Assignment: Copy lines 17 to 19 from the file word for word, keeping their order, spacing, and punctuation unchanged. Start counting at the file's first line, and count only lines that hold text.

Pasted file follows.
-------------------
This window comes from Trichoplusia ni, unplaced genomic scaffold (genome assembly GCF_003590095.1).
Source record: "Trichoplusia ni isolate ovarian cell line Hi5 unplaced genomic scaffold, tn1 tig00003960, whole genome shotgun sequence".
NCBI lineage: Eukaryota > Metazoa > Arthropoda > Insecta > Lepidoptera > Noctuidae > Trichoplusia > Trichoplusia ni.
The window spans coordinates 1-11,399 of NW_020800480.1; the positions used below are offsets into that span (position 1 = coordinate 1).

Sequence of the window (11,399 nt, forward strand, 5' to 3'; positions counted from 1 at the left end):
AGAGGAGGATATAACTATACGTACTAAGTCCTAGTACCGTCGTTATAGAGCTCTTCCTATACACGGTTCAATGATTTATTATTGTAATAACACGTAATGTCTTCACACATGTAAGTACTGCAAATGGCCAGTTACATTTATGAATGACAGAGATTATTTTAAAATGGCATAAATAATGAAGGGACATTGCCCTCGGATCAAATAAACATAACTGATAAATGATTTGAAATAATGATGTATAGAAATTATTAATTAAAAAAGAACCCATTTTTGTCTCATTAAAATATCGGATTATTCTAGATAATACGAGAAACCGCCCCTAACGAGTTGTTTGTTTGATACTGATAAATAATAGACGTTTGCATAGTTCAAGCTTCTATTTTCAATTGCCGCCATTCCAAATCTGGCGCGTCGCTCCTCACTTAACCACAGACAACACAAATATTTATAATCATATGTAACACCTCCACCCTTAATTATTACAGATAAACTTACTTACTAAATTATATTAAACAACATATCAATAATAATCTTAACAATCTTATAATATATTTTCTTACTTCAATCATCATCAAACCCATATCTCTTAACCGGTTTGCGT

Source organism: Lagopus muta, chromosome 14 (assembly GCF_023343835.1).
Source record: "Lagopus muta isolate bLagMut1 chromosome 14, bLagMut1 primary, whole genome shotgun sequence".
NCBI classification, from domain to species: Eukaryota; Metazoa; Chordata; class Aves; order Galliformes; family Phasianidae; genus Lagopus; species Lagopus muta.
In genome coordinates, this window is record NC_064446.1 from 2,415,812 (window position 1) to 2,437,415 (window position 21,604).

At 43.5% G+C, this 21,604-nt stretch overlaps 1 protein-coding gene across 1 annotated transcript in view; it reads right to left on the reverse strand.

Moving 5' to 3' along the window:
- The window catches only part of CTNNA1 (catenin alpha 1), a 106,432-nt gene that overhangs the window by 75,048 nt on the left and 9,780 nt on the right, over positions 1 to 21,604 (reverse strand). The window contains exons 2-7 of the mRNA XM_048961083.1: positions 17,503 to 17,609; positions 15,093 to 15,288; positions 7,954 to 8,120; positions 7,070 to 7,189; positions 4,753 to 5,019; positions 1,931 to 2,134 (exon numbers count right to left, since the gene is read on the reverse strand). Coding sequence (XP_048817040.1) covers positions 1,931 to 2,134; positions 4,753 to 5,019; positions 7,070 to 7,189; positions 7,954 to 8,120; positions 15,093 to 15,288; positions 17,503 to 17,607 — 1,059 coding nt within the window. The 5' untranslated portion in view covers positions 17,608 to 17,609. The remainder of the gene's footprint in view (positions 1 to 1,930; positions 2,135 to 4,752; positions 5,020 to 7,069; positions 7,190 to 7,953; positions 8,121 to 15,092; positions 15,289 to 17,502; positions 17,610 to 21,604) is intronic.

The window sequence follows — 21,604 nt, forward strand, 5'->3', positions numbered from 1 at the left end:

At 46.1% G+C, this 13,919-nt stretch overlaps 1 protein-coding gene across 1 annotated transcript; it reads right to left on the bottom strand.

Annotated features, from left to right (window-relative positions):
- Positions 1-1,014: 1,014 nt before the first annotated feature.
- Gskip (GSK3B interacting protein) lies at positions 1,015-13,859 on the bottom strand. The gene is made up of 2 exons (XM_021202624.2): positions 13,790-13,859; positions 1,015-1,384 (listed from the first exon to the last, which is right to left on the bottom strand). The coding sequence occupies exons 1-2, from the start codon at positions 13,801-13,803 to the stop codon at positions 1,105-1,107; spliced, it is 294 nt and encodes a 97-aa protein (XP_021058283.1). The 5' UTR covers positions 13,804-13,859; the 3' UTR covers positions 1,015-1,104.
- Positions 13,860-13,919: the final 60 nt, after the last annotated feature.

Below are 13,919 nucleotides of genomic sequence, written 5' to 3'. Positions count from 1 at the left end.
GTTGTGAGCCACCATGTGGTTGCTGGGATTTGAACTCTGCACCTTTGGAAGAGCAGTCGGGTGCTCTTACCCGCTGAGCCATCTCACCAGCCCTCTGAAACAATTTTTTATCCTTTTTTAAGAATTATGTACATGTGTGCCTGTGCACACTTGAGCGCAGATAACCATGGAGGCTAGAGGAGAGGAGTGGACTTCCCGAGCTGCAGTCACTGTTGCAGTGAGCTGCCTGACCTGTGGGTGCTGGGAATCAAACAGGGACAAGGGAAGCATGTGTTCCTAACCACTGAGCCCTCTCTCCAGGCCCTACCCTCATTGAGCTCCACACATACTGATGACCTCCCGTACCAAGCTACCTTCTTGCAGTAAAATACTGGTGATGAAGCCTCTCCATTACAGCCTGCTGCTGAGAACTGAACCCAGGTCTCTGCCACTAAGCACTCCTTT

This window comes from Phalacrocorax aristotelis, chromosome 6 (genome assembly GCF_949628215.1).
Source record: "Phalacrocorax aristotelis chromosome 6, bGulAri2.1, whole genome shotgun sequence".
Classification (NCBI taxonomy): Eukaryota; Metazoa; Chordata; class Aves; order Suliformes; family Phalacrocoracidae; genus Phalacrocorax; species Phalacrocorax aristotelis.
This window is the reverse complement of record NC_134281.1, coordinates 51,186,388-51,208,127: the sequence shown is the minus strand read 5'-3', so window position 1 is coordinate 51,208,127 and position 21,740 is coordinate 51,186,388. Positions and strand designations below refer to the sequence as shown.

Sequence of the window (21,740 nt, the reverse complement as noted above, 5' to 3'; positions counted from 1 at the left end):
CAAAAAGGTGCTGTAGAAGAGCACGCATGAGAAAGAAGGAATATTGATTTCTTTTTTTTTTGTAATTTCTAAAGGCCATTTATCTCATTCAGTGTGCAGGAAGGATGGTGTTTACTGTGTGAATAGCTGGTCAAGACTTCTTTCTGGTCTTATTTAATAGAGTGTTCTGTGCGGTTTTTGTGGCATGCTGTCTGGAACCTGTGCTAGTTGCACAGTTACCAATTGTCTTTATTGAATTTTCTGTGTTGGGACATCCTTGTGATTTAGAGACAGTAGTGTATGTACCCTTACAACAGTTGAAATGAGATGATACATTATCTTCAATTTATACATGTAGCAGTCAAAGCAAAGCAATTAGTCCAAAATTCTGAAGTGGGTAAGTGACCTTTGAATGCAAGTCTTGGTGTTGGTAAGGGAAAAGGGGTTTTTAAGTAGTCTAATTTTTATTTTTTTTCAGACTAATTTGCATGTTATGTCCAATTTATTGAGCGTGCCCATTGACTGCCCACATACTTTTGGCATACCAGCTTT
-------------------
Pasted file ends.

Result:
- Positions 1-1,014: 1,014 nt before the first annotated feature.
- Gskip (GSK3B interacting protein) lies at positions 1,015-13,859 on the bottom strand. The gene is made up of 2 exons (XM_021202624.2): positions 13,790-13,859; positions 1,015-1,384 (listed from the first exon to the last, which is right to left on the bottom strand). The coding sequence occupies exons 1-2, from the start codon at positions 13,801-13,803 to the stop codon at positions 1,105-1,107; spliced, it is 294 nt and encodes a 97-aa protein (XP_021058283.1). The 5' UTR covers positions 13,804-13,859; the 3' UTR covers positions 1,015-1,104.
- Positions 13,860-13,919: the final 60 nt, after the last annotated feature.